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P-type asteroids are asteroids that have low albedo and a featureless reddish spectrum. It has been suggested that they have a composition of organic-rich silicates, carbon and anhydrous silicates, possibly with water ice in their interior. P-type asteroids are found in the outer asteroid belt and beyond. There are about 33 known P-type asteroids, depending on the classification,[1] including 46 Hestia, 65 Cybele, 76 Freia, 87 Sylvia, 153 Hilda, 476 Hedwig and, in some classifications, 107 Camilla.[2][3]


An early system of asteroid taxonomy was established in 1975 from the doctoral thesis work of David J. Tholen. This was based upon observations of a group of 110 asteroids. The U-type classification was used as a miscellaneous class for asteroids with unusual spectra that did not fit into the C and S-type asteroid classifications. In 1976, some of these U-type asteroids with unusual moderate albedo levels were labeled as M-type.[4]

Around 1981, an offshoot of the M-type asteroid branch appeared for minor planets that have spectra that are indistinguishable from M-type, but that also have low albedo not consistent with the M type. These were initially labeled X-type asteroids, then type DM (dark M) or PM (pseudo-M), before acquiring their own unique classification as P-type asteroids (where the P indicates "pseudo-M").[4]


The P-type asteroids are some of the darkest objects in the Solar System with very low albedos (pv<0.1) and appear to be organic-rich, similar to carbonaceous chondrites. Their colors are somewhat redder than S-type asteroids and they do not show spectral features. The red coloration may be caused by organic compounds related to kerogen.[5][6] The reflectance spectra of P-type asteroids can be reproduced through a combination of 31% CI and 49% CM groups of carbonaceous chondrite meteorites, plus 20% Tagish lake meteorites, after undergoing thermal metamorphism and space weathering.[2]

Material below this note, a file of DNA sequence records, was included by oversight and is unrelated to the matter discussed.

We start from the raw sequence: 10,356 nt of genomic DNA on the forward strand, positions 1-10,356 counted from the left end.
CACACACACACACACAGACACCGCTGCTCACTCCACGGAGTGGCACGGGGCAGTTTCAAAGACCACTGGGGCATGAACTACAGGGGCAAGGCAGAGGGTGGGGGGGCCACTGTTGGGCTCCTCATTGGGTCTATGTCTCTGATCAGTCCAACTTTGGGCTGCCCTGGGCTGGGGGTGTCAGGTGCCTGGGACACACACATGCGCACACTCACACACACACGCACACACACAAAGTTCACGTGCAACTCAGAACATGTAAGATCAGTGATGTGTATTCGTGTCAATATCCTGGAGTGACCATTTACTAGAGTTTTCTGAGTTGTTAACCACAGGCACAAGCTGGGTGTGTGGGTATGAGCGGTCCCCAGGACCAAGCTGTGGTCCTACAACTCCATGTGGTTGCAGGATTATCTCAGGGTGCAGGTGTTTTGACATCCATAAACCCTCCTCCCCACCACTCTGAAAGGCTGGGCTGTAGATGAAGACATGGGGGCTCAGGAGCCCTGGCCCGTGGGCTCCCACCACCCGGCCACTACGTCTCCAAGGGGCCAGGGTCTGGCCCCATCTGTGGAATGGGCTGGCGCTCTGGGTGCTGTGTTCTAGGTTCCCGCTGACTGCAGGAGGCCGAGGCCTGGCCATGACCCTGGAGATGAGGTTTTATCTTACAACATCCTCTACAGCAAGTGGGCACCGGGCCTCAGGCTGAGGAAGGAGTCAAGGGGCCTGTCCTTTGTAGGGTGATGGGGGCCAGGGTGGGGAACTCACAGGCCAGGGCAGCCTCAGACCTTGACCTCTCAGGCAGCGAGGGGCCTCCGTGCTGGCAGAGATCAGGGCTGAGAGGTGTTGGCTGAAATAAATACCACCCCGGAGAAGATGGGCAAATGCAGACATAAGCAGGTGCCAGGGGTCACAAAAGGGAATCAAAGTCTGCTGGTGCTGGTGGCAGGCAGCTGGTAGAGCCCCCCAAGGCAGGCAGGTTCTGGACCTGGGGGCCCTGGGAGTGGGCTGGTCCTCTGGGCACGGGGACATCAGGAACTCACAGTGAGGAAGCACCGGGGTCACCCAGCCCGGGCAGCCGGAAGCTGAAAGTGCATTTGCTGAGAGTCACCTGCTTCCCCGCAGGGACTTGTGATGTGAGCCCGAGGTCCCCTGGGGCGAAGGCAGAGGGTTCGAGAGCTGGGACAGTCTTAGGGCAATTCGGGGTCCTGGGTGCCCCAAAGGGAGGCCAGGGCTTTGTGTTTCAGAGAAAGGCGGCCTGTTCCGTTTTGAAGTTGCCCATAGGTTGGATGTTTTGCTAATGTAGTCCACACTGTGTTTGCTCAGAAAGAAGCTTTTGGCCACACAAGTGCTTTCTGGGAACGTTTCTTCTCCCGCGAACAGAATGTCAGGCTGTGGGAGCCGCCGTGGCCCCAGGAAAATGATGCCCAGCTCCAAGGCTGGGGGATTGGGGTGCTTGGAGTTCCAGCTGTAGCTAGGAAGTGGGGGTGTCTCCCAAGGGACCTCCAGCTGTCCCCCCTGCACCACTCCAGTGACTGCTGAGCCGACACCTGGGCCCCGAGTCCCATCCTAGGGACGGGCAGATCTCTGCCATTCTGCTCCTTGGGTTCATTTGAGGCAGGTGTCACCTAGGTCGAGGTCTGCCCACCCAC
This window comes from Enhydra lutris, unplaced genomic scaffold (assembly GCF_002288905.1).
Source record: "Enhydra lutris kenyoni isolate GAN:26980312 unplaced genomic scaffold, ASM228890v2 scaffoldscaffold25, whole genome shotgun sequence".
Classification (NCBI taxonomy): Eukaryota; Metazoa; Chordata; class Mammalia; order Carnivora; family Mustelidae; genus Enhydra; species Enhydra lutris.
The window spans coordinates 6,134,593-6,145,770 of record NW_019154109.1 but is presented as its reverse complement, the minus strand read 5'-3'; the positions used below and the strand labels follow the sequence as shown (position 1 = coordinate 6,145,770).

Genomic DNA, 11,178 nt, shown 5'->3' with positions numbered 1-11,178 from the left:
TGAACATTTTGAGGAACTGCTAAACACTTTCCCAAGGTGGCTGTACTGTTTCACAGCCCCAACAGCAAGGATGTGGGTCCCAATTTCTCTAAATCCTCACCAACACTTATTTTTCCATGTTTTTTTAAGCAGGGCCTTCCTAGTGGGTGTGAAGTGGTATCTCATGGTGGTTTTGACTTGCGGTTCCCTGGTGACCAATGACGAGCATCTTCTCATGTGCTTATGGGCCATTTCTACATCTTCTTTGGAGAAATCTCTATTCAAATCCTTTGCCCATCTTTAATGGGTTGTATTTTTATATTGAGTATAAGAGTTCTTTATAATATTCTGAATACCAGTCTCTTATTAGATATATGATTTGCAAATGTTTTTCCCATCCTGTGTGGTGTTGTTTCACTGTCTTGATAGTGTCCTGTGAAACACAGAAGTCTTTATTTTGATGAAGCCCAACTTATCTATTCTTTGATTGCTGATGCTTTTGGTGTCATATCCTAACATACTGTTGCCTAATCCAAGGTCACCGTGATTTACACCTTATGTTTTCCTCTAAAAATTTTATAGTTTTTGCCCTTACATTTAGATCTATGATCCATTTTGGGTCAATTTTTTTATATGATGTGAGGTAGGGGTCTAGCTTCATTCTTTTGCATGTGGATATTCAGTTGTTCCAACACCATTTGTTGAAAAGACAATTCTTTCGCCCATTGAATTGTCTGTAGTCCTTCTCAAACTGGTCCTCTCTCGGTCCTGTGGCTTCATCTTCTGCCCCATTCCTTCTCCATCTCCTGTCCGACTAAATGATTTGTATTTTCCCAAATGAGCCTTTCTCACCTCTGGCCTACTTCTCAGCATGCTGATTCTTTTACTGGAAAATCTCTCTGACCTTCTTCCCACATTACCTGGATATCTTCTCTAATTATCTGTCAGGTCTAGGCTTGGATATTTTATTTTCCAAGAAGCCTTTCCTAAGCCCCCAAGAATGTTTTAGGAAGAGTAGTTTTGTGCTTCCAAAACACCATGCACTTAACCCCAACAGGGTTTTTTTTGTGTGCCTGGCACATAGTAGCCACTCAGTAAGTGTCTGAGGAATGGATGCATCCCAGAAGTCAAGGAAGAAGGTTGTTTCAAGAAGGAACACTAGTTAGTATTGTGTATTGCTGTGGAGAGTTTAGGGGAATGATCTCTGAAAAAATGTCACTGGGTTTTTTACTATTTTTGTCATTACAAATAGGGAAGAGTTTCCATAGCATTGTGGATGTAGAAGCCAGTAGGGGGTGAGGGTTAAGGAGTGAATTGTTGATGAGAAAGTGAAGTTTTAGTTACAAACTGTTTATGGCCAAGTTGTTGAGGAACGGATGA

The density of the only two well-characterized P-type asteroids, 87 Sylvia and 107 Camilla P-type asteroids appears to be low, at 1.3 g/cm3 – lower even than C-type asteroids. It is not clear what this tells us about their compositions. Both Sylvia and Camilla have moons and indications that they have been be disrupted, but they are also quite massive, at over ×1019 kg, and so are unlikely to have much internal porosity affecting their densities.[7]

The outer part of the main asteroid belt beyond 2.6 AU from the Sun is dominated by low-albedo C, D and P-type asteroids. These are primitive asteroids that may have had their materials chemically altered by liquid water. There are 33 known P-type asteroids. In addition to this, P-type asteroids are thought to be found in the outer asteroid belt and beyond.[8] The distribution of P-type asteroids peaks at an orbital distance of 4 AU.[9]


  1. ^ "JPL Small-Body Database Search Engine: spec. type = P (Tholen)". JPL Solar System Dynamics. Retrieved 2015-06-17.
  2. ^ a b Hiroi, T.; et al. (March 15–19, 2004). "What are the P-type Asteroids Made Of?". Proceedings, 35th Lunar and Planetary Science Conference. League City, Texas. Bibcode:2004LPI....35.1616H.
  3. ^ Ziffer, J.; Campins, H.; Licandro, J.; Fernandez, Y. R.; Bus, S. (August 2005). "Near-infrared Spectra of Two Asteroids with Low Tisserand Invariant". Bulletin of the American Astronomical Society. 37: 644. Bibcode:2005DPS....37.1529Z.
  4. ^ a b Tholen, D. J.; Bell, J. F. (March 1987). "Evolution of Asteroid Taxonomy". Proceedings, 18th Lunar and Planetary Science Conference. Houston, Texas. pp. 1008–1009. Bibcode:1987LPI....18.1008T.
  5. ^ De Pater, Imke; Lissauer, Jack Jonathan (2001). Planetary Sciences. Cambridge University Press. p. 353. ISBN 0-521-48219-4.
  6. ^ Ehrenfreund, Pascale (2004). Ehrenfreund, P.; Irvine, W.M.; Owen, T.; et al. (eds.). Astrobiology: Future Perspectives. Springer Science & Business. p. 159. ISBN 1-4020-2304-9.
  7. ^ P. Vernazza et al. (2021) VLT/SPHERE imaging survey of the largest main-belt asteroids: Final results and synthesis. Astronomy & Astrophysics 54, A56
  8. ^ Lazzarin, M.; Barbieri, C.; Barucci, M. A. (December 1995). "Visible Spectroscopy of Dark, Primitive Asteroids". Astronomical Journal. 110: 3058. Bibcode:1995AJ....110.3058L. doi:10.1086/117747.
  9. ^ McSween, Harry Y. (1999). Meteorites and their parent planets (2nd ed.). Cambridge University Press. p. 101. ISBN 0-521-58751-4.

See also